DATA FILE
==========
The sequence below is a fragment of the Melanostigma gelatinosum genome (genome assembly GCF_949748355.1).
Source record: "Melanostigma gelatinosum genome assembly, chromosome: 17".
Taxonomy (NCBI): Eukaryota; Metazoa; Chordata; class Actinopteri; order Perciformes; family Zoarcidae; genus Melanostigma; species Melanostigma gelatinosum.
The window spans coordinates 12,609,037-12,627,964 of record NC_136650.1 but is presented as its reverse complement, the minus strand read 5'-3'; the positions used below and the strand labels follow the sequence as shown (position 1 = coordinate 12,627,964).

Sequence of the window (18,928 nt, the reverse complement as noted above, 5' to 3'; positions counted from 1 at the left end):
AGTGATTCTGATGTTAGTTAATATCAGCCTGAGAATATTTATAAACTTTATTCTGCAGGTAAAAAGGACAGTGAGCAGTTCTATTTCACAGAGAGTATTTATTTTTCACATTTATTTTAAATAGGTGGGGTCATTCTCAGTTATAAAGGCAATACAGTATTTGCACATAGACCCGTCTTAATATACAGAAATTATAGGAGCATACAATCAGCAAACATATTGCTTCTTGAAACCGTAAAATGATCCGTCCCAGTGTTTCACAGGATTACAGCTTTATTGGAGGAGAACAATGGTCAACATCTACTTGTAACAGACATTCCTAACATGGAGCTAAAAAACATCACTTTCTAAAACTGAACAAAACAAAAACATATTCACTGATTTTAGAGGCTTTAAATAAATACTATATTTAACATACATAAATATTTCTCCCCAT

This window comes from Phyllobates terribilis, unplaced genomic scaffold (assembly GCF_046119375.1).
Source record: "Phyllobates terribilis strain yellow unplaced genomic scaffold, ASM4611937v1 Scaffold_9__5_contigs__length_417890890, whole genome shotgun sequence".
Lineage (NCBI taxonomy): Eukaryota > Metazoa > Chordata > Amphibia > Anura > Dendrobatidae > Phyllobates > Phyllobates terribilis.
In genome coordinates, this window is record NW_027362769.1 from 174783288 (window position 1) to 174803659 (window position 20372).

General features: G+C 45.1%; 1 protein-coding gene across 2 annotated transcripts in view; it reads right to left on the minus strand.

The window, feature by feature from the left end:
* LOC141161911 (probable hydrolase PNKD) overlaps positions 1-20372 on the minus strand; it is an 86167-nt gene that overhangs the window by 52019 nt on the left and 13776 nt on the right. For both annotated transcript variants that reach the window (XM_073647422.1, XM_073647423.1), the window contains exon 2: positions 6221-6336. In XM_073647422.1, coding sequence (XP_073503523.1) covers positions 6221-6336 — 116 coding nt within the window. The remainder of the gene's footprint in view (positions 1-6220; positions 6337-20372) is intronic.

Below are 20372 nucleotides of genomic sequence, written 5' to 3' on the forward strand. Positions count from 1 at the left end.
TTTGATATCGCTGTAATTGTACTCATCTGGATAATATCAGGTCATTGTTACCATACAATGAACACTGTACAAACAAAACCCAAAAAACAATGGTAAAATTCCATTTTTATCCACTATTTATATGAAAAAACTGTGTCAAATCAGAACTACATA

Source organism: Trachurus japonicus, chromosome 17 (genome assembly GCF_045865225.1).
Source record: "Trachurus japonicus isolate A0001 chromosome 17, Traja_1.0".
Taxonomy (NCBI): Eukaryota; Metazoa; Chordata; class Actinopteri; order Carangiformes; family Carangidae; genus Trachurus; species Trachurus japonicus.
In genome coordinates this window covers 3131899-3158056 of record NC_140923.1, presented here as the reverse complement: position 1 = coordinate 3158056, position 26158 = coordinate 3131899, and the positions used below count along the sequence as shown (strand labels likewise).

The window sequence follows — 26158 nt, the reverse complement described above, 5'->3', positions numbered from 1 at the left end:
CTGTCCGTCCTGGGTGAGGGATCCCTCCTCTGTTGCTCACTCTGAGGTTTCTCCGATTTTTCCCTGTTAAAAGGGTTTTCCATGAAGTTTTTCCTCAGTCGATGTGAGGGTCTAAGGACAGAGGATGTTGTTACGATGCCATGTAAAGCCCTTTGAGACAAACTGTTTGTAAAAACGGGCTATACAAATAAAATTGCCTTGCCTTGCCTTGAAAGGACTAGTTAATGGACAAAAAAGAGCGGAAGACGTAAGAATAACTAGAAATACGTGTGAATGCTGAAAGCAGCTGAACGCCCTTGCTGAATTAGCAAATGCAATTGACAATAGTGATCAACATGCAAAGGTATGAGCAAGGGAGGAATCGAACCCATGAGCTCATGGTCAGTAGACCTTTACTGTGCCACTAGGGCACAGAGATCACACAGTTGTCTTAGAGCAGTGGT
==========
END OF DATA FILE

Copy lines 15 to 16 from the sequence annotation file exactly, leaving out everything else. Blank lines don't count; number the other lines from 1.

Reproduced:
TTTGATATCGCTGTAATTGTACTCATCTGGATAATATCAGGTCATTGTTACCATACAATGAACACTGTACAAACAAAACCCAAAAAACAATGGTAAAATTCCATTTTTATCCACTATTTATATGAAAAAACTGTGTCAAATCAGAACTACATA

Source organism: Trachurus japonicus, chromosome 17 (genome assembly GCF_045865225.1).